• Adjust your W-4 statement so you don't get a big tax refund, which brings the temptation to spend. Save your "raise" via direct deposit.

• Save your tax breaks. Federal income-tax rates have been cut this year by 2 percent for most taxpayers with incomes of more than $28,400 for singles or $56,800 for those filing joint returns. Increase your savings accordingly.

The problem

Lower pensions and Social Security benefits

Because of lower earnings and time out of the workplace for family needs, women and people of color receive much lower Social Security payments than white men do. And just half of white women and 40 percent of minorities hold jobs with pensions.

Bear in mind

• Understand what you're sacrificing when you stop working to care for a child or aging relative. On average, women spend 11 years off the job to care for family members, compared with 16 months for men, according to the U.S. Department of Labor.

Some parents who take time away from paid work can continue making tax-advantaged IRA payments, depending on household income. See the IRS Web site:

• Carefully review the pension benefits, if any, when considering a job offer. If the employer has a minimal pension plan or none, fund an IRA. Working in a modestly paid job with no pension plan is a formula for old-age poverty unless you save.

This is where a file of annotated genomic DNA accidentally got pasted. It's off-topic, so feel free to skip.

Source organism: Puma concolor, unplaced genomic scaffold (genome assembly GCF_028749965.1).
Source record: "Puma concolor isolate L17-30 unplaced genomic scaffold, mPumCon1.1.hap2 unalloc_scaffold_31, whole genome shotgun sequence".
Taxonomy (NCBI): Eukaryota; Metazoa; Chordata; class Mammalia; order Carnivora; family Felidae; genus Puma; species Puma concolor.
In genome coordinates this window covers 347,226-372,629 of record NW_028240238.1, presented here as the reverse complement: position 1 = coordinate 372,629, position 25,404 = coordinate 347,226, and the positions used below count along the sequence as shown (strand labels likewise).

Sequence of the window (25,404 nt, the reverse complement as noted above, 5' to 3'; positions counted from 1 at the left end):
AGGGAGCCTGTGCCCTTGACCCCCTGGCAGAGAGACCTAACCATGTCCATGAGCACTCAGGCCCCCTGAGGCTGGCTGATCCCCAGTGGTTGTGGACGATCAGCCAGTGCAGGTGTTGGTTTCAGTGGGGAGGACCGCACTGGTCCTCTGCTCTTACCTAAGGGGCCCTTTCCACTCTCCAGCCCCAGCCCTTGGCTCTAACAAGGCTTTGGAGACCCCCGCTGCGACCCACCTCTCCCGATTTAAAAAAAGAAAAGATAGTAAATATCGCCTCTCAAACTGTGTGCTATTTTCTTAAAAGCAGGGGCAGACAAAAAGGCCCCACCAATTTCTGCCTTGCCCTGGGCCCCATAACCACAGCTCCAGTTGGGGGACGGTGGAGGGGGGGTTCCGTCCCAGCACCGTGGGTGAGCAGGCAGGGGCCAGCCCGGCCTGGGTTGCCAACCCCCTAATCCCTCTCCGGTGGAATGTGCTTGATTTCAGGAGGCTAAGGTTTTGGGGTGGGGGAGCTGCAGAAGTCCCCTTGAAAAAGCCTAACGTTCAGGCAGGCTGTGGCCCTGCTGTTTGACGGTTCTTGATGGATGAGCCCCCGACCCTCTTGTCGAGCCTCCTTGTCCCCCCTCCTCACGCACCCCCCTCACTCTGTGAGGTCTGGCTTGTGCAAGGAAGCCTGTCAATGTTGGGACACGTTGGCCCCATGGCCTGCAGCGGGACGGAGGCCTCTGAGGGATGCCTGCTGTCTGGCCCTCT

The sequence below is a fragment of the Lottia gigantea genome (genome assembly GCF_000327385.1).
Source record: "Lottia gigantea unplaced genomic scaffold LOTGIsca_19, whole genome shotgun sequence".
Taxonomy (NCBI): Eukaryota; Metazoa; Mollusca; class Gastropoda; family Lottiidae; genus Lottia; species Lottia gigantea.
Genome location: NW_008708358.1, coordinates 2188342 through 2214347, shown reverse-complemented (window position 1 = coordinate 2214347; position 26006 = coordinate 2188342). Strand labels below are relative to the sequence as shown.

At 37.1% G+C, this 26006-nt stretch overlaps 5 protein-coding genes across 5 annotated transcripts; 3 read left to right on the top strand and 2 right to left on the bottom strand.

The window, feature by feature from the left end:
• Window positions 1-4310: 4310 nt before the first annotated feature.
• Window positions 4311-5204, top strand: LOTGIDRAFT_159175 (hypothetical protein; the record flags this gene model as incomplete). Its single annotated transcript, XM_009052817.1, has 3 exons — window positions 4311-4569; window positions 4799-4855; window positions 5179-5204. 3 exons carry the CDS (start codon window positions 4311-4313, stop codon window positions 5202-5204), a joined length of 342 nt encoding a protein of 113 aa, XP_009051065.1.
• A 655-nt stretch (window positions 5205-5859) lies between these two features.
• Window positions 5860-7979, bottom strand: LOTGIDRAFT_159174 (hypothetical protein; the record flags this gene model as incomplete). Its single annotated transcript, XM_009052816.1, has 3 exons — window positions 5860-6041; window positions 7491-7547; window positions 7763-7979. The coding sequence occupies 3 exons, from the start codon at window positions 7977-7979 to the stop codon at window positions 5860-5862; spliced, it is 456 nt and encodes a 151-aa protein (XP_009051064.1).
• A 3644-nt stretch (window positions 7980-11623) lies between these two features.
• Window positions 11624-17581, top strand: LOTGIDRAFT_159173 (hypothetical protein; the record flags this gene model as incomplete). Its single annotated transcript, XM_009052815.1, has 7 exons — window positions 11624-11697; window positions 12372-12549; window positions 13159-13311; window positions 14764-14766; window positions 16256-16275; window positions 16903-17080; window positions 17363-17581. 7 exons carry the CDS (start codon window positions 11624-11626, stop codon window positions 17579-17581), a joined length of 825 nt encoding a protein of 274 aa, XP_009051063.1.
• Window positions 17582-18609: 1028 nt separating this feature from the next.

For a reality check, use a retirement calculator ( or

• Job-hopping can be especially harmful to retirement security. In fields such as teaching and government work, vesting in a pension may be the most painless way to secure a retirement. Lateral moves in mid- to low-paid jobs can damage your retirement financial picture if you must start vesting in a pension all over again.

Run the numbers before walking away from 10 years or more vested in a pension plan.

Strategy Session

Stay-at-home spouse

If you're a stay-at-home spouse, here are three things you can do for your retirement:

• Take advantage of the Individual Retirement Account for a nonworking spouse. If you file a joint income tax return, you're eligible for this spousal IRA. You may contribute up to $3,000 a year.

"They need to have something on their own," says certified financial planner Bryan Clintsman, a certified financial planner at Clintsman Financial Planning "I see too many examples where one spouse is designated to be the working person in that couple. It puts a lot of risk on the retirement plan."